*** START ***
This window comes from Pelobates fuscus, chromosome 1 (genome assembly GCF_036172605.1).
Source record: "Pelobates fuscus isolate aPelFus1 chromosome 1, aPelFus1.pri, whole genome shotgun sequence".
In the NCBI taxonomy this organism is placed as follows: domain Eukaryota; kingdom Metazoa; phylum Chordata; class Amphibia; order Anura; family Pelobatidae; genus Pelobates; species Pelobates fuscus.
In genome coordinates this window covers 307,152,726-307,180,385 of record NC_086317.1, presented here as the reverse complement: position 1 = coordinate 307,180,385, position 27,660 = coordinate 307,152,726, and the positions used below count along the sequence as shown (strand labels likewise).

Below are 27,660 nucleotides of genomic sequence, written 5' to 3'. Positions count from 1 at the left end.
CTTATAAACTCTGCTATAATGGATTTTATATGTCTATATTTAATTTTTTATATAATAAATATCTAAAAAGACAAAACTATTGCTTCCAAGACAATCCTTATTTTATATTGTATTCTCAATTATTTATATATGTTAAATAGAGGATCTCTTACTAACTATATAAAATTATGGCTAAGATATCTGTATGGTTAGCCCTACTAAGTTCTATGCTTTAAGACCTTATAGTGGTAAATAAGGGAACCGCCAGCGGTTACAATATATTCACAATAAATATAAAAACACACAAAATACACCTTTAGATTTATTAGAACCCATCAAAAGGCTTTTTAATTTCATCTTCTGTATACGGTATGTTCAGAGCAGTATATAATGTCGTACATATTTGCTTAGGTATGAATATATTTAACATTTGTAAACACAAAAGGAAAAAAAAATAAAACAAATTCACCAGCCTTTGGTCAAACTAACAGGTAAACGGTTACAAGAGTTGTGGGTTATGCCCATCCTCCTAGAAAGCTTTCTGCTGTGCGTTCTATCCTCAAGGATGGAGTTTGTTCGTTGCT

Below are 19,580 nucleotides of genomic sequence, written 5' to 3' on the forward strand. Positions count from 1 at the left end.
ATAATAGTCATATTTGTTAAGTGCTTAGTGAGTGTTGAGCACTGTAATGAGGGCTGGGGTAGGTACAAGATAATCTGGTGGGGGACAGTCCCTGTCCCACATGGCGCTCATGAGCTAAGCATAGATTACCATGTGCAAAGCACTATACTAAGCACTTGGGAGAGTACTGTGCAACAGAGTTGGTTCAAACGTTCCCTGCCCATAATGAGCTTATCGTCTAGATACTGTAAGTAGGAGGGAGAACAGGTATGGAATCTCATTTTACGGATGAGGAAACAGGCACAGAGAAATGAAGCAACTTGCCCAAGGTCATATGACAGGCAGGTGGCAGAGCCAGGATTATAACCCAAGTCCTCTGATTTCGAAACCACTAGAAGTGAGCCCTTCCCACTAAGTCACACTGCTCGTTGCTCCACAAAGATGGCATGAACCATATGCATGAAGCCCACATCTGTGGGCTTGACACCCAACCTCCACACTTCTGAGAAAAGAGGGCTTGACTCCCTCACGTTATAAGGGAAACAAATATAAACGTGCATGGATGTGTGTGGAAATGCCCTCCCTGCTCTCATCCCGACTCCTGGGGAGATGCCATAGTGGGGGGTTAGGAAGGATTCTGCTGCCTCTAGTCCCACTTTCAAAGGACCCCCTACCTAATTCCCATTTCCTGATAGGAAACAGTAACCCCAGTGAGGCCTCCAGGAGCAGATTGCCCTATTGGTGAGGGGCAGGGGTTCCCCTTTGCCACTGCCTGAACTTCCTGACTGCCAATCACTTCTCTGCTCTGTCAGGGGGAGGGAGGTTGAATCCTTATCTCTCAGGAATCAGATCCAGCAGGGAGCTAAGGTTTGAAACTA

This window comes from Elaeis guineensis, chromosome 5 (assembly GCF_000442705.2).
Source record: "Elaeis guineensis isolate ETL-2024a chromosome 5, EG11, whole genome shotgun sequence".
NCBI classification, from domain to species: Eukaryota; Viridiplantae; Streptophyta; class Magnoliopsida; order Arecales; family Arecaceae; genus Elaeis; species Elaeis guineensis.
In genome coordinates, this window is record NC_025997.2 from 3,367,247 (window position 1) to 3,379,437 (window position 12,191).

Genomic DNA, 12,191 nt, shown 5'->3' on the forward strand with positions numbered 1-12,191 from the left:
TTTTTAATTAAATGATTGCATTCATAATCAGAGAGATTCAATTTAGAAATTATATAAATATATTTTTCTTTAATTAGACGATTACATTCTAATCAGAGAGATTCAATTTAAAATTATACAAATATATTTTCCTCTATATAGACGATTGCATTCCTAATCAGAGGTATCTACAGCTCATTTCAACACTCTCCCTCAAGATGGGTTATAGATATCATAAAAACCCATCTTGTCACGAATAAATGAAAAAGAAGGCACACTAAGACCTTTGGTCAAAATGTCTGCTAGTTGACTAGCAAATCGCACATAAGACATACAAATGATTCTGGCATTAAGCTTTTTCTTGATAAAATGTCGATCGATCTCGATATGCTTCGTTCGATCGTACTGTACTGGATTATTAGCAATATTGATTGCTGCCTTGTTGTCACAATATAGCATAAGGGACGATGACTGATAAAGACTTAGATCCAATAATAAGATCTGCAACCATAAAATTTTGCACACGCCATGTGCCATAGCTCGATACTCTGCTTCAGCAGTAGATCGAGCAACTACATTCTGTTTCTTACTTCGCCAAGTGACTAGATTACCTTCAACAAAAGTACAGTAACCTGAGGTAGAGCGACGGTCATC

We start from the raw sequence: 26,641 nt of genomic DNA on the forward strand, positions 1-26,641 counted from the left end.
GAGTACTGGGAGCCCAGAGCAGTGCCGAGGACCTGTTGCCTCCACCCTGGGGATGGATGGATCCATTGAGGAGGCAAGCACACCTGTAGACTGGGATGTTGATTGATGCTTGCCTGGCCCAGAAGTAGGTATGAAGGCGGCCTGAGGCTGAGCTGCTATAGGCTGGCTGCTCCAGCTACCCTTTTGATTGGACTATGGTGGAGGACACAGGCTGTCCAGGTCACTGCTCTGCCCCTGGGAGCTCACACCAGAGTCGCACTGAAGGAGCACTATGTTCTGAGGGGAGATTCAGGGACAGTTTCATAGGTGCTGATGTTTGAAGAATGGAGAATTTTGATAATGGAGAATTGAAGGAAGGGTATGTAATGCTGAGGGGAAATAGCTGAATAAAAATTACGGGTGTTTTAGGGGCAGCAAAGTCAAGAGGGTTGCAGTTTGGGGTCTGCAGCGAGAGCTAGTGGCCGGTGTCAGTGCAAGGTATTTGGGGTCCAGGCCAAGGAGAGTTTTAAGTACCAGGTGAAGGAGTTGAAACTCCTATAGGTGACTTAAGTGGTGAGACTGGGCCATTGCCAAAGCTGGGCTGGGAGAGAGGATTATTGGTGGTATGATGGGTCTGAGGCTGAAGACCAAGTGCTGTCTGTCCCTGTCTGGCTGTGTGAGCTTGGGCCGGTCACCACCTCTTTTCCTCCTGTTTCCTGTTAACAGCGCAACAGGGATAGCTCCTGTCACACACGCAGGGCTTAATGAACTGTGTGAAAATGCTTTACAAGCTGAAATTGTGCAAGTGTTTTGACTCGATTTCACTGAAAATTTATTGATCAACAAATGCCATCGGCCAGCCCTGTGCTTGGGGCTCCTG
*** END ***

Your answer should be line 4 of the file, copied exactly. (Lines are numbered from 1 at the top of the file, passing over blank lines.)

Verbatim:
In genome coordinates this window covers 307,152,726-307,180,385 of record NC_086317.1, presented here as the reverse complement: position 1 = coordinate 307,180,385, position 27,660 = coordinate 307,152,726, and the positions used below count along the sequence as shown (strand labels likewise).